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Terre Thaemlitz: Lovebomb
Mille Plateaux CD
- Tobias C. Van Veen

In e|I, Issue 1, March 2003.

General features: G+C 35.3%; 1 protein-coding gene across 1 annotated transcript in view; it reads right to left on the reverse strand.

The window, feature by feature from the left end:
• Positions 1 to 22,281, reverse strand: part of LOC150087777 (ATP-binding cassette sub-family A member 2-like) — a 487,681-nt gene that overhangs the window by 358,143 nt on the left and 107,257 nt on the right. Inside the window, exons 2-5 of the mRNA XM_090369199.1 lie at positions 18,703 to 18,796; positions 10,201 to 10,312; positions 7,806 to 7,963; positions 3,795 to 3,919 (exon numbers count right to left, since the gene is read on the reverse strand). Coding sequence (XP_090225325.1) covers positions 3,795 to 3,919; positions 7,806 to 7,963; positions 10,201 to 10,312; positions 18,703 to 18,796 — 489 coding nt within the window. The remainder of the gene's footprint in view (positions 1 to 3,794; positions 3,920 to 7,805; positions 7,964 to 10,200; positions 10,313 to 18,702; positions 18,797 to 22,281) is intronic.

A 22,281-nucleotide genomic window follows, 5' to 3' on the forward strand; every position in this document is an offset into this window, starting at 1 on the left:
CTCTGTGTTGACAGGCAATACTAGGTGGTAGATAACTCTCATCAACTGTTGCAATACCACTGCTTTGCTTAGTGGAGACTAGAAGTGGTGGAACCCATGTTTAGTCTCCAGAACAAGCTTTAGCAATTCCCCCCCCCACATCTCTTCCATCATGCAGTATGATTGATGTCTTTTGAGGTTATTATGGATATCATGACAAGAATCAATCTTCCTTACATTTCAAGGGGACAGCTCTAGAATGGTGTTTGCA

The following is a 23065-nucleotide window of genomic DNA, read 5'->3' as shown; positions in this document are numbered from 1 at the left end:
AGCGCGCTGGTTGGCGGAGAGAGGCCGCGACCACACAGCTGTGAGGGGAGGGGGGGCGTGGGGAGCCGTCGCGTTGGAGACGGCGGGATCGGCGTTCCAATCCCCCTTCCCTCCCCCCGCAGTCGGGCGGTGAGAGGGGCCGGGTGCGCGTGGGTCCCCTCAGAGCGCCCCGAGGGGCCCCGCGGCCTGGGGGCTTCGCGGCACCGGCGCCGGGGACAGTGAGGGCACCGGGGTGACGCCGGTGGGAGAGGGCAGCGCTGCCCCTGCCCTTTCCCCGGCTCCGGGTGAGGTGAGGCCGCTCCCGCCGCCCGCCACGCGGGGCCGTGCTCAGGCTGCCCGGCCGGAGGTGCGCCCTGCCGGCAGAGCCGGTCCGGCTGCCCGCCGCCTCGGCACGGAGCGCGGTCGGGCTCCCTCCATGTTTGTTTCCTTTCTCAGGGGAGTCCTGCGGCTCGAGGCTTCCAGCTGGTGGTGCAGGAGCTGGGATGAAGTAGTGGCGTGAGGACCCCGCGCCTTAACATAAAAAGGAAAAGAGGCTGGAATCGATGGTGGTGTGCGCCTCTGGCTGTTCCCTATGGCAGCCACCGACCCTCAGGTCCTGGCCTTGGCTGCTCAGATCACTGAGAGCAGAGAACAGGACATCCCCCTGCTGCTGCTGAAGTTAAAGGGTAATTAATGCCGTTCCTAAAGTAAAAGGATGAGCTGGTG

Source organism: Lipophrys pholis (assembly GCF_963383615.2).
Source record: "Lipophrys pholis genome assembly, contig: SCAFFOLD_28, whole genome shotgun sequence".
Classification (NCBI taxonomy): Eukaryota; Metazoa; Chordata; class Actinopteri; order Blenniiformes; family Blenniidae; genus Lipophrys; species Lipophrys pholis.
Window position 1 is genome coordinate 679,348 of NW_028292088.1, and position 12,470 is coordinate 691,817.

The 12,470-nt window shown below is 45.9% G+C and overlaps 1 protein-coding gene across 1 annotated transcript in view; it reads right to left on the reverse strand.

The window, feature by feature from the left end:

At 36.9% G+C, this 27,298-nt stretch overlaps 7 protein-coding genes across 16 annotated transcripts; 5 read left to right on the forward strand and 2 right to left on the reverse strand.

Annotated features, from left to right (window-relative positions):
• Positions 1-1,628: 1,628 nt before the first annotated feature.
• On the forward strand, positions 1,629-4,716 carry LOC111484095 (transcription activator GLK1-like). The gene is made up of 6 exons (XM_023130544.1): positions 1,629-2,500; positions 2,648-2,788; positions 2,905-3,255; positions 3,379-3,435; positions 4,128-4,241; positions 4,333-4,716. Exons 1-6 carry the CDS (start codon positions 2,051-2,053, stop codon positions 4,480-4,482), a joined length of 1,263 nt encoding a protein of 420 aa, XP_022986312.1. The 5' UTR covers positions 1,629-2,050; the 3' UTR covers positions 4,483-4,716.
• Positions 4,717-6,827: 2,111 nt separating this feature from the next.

Love is (not) the answer: this is the problematic that gender-bending, self-identified "Queer" Terre Thaemlitz investigates in this stunning, evocative, and unsettling work. One of few artists utilising experimental electronic music to conjoin issues beyond genre formalisms, Thaemlitz's Lovebomb arrives from the depths of his new home, Japan, to question one of the West's (if not humanity's) most cherished & presupposed universalisms - that "love is the answer." Thaemlitz's included liner-essay introduces a provocative deconstruction of "love," noticing how in every case there is "love," it is conjoined to hate and violence, what Deleuze would call Oedipal power. Love is inseparable from War, from a purist telos heard throughout the plundered and remixed manifestos, radio broadcasts, pop-love songs, and TV shows. Imagine: a vocoded-speech from the rebel African National Conference calling to arms against the white oppressor that is rendered uncannily beautiful, yet dangerously haunting... a screaming women in a "COPS" domestic dispute with the swear words muted... piano and granular synthesis atop distorted Futurist speeches and machine gun fire.... The presentation and arrangement evident in the baring of technological processes and patient mixes that investigate the quietest ranges of hearing - and thus curving a tense sonic narrative - unveils a sonography that calls for repeated, reflected listenings and critical, close interpretations of both text and sound (the text is presented in both Japanese and English). Why do I feel melancholic when hearing a simple piano refrain over a violent Futurist manifesto? Why does the screaming woman still shock me? Thaemlitz's aural uncanny is woven into today's issues over love: the Love for Freedom is made counterpart to the War on Terror, while throughout the album extreme distortions - most prevalent in "AI NO BAKUDAN" - conjure the very sound of bombs dropping, exploding bodies, lives, and hearts: every bomb is born from love, every act an act of love for destruction. At its heart, Lovebomb traces the threads between Fascism and Futurism, racism and art, gender and family, love and violence, in a collage that will leave you alone & at the brink of a completely new hearing of what it means to "love." [tV]